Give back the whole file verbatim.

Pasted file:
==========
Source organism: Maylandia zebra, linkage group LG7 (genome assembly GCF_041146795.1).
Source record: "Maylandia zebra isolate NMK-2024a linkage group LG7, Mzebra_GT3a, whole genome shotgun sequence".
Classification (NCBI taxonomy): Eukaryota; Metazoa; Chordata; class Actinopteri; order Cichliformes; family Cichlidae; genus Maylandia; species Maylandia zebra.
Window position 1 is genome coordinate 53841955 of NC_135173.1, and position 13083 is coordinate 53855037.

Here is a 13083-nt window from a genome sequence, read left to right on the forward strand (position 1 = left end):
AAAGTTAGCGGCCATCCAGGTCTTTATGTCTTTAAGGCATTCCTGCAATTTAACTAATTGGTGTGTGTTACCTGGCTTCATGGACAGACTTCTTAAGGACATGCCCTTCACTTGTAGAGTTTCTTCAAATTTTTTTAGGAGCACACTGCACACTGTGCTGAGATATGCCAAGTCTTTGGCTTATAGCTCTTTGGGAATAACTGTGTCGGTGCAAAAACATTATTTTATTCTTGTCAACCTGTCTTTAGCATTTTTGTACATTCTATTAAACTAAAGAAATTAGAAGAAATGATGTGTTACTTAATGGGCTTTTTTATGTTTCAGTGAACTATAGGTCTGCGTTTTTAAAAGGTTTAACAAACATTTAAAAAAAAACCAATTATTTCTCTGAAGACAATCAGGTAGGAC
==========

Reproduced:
Source organism: Maylandia zebra, linkage group LG7 (genome assembly GCF_041146795.1).
Source record: "Maylandia zebra isolate NMK-2024a linkage group LG7, Mzebra_GT3a, whole genome shotgun sequence".
Classification (NCBI taxonomy): Eukaryota; Metazoa; Chordata; class Actinopteri; order Cichliformes; family Cichlidae; genus Maylandia; species Maylandia zebra.
Window position 1 is genome coordinate 53841955 of NC_135173.1, and position 13083 is coordinate 53855037.

Here is a 13083-nt window from a genome sequence, read left to right on the forward strand (position 1 = left end):
AAAGTTAGCGGCCATCCAGGTCTTTATGTCTTTAAGGCATTCCTGCAATTTAACTAATTGGTGTGTGTTACCTGGCTTCATGGACAGACTTCTTAAGGACATGCCCTTCACTTGTAGAGTTTCTTCAAATTTTTTTAGGAGCACACTGCACACTGTGCTGAGATATGCCAAGTCTTTGGCTTATAGCTCTTTGGGAATAACTGTGTCGGTGCAAAAACATTATTTTATTCTTGTCAACCTGTCTTTAGCATTTTTGTACATTCTATTAAACTAAAGAAATTAGAAGAAATGATGTGTTACTTAATGGGCTTTTTTATGTTTCAGTGAACTATAGGTCTGCGTTTTTAAAAGGTTTAACAAACATTTAAAAAAAAACCAATTATTTCTCTGAAGACAATCAGGTAGGAC